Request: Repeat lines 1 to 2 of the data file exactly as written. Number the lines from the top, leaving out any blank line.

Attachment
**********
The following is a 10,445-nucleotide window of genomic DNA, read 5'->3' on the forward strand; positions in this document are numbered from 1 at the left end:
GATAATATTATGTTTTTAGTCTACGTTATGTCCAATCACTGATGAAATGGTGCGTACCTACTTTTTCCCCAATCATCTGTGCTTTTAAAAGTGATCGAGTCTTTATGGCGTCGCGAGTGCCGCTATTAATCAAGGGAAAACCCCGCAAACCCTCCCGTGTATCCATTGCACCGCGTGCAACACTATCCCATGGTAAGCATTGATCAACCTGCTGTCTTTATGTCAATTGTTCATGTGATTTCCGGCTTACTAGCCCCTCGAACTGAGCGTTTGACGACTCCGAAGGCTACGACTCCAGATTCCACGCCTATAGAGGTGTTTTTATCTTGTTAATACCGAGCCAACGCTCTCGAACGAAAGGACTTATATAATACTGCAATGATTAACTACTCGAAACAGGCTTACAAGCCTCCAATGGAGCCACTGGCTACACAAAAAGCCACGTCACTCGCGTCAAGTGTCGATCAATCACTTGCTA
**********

The following is a 10,445-nucleotide window of genomic DNA, read 5'->3' on the forward strand; positions in this document are numbered from 1 at the left end:
GATAATATTATGTTTTTAGTCTACGTTATGTCCAATCACTGATGAAATGGTGCGTACCTACTTTTTCCCCAATCATCTGTGCTTTTAAAAGTGATCGAGTCTTTATGGCGTCGCGAGTGCCGCTATTAATCAAGGGAAAACCCCGCAAACCCTCCCGTGTATCCATTGCACCGCGTGCAACACTATCCCATGGTAAGCATTGATCAACCTGCTGTCTTTATGTCAATTGTTCATGTGATTTCCGGCTTACTAGCCCCTCGAACTGAGCGTTTGACGACTCCGAAGGCTACGACTCCAGATTCCACGCCTATAGAGGTGTTTTTATCTTGTTAATACCGAGCCAACGCTCTCGAACGAAAGGACTTATATAATACTGCAATGATTAACTACTCGAAACAGGCTTACAAGCCTCCAATGGAGCCACTGGCTACACAAAAAGCCACGTCACTCGCGTCAAGTGTCGATCAATCACTTGCTA